Saturday, February 23, 2013

The Battle of Pickett's Mill

With my interest in history, I was excited to learn that the home we're buying if all the inspections go well this coming week is only about 2 miles from the Pickett's Mill Civil War battle site.  And even more excited when I found out they do re-enactments here.  What a great way to learn more about American history and the local culture!

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The Battle of Pickett's Mill, a Confederate victory, happened in May 1864 and delayed Federal troops advancing on Atlanta for a week.  Union Major General William Tecumseh Sherman attempted an attack on the right flank of Confederate General Joseph E. Johnston's army hoping to hit what he thought was an exposed right flank.  Instead he found the Confederates well prepared and his own supporting troops didn't show up for the battle.

Author Ambrose Bierce fought for the Union at Pickett's Mill as a topographical engineer. Bierce's condemning short story The Crime at Pickett's Mill is about this battle and was written to commemorate its 25th anniversary.  It's a story I'd never read before and while I was reading it now, I realized that, until very recently, I wouldn't have even understood it.  A few weeks ago a friend of ours (and fellow amateur historian) was home on leave from the Marines and attempting to explain to me some of the mechanics of weaponry and battle tactics from that time period.

Matt told me how the guns were not so dependable or accurate and, partly because you had to hand load a single bullet, it was slow and took a lot of effort to reload between each shot.  To compensate for these challenges, soldiers were taught to advance in long side-by-side columns.  The man in front would lay on the ground to shoot while the man directly behind him would go down on one knee and the third would take aim from a standing position.  Then they'd all fire at the same time.  This allowed for three shots at the enemy forces instead of just 1.  As soon as their shot was off, they'd immediately fall to the back of the column to reload and the next 3 men in line would take those positions.  By firing more shots at the same time, they had better odds of hitting their target.  This was especially advantageous if troops could be shooting from different directions so the trajectories overlapped but did not pose a threat as incoming friendly fire.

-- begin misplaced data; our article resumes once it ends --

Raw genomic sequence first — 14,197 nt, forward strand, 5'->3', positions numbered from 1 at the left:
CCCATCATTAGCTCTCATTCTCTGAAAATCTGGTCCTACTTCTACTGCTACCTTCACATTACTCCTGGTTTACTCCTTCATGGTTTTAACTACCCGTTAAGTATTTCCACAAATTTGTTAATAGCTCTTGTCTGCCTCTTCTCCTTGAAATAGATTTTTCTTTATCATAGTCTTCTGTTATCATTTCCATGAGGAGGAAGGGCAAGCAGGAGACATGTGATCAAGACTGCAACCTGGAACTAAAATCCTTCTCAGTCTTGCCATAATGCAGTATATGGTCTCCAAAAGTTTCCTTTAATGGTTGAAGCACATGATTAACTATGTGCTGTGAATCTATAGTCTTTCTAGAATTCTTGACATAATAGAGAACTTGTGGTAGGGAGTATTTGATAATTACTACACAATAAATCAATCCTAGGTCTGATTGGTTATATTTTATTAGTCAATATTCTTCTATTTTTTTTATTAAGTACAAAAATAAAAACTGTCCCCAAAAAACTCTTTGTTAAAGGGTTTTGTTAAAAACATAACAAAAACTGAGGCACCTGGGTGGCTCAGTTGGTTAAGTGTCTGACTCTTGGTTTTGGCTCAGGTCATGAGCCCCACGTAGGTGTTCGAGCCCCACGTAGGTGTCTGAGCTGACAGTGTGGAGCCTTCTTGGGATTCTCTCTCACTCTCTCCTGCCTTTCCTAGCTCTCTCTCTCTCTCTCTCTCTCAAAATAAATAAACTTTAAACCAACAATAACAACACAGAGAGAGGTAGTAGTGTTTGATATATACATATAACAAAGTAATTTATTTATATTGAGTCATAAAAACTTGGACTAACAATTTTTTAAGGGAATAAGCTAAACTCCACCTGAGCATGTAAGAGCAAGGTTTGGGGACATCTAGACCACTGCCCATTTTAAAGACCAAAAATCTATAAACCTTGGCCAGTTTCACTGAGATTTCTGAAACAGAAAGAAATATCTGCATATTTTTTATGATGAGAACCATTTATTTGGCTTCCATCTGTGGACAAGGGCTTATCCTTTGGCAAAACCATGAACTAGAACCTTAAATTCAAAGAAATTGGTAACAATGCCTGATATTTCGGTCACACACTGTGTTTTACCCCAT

Obviously my understanding is still pretty rudimentary.  But, hopefully, as I explore my surroundings more and more it will get better.

Everything I can find says this reenactment happens in early November each year so I'm adding it to my list of things to go and see.  I'm learning a new appreciation for an important part of our country's history and all the stories and personal sacrifice that seemingly never made it to our history books.

Our realtor told us Pickett's Mill was one of the most well known battles of the Civil War.  Why did I not know anything about it?  Seriously, I don't remember ever even hearing the name before yesterday. Sometimes these kind of things make me kind of frown on the schooling of my childhood and feel like it failed me...  But, when I stop and think about it isn't the goal of education to instill a sense of curiosity and give you the skills to fulfill it?  That, I learned very well.  So well, in fact, that a lot of people call me hyper-observant.

Enough so, that under the brush and last fall's leaves in the backyard at the house, I noticed a couple of spots that looked like they'd been dug out just past the tree line and asked what they were.  The realtor didn't have a definitive answer, and I didn't really expect him to, but he lives in the area and told us they could, conceivably, be trenches dug in 1864 by soldiers advancing on the battle site.  He said that there were  confirmed period trenches in some of the yards nearby and that someone he knew had talked about people knocking on his door for permission to go poke around the trenches in their yard to look for Civil War artifacts.  I don't know how to verify if that's what we saw or not but it is intriguing to think about what we might find when we start cleaning up the yard.

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